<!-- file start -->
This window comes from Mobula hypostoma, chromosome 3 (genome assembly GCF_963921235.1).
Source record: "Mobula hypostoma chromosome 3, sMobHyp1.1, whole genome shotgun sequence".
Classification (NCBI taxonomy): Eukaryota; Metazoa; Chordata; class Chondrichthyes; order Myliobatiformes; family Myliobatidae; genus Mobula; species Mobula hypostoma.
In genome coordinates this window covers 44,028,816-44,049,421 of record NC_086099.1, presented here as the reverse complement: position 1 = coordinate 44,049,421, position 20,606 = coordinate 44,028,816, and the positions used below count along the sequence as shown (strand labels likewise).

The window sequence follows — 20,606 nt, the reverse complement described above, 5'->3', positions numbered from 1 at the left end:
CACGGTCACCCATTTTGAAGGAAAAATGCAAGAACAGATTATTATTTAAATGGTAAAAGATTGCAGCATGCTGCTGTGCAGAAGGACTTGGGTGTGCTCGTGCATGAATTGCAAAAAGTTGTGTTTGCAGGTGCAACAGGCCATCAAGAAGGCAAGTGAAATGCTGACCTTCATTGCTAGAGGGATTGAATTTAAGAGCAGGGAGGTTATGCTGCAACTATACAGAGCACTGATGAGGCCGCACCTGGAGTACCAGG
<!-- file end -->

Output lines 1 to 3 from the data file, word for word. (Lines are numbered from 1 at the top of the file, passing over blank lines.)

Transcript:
This window comes from Mobula hypostoma, chromosome 3 (genome assembly GCF_963921235.1).
Source record: "Mobula hypostoma chromosome 3, sMobHyp1.1, whole genome shotgun sequence".
Classification (NCBI taxonomy): Eukaryota; Metazoa; Chordata; class Chondrichthyes; order Myliobatiformes; family Myliobatidae; genus Mobula; species Mobula hypostoma.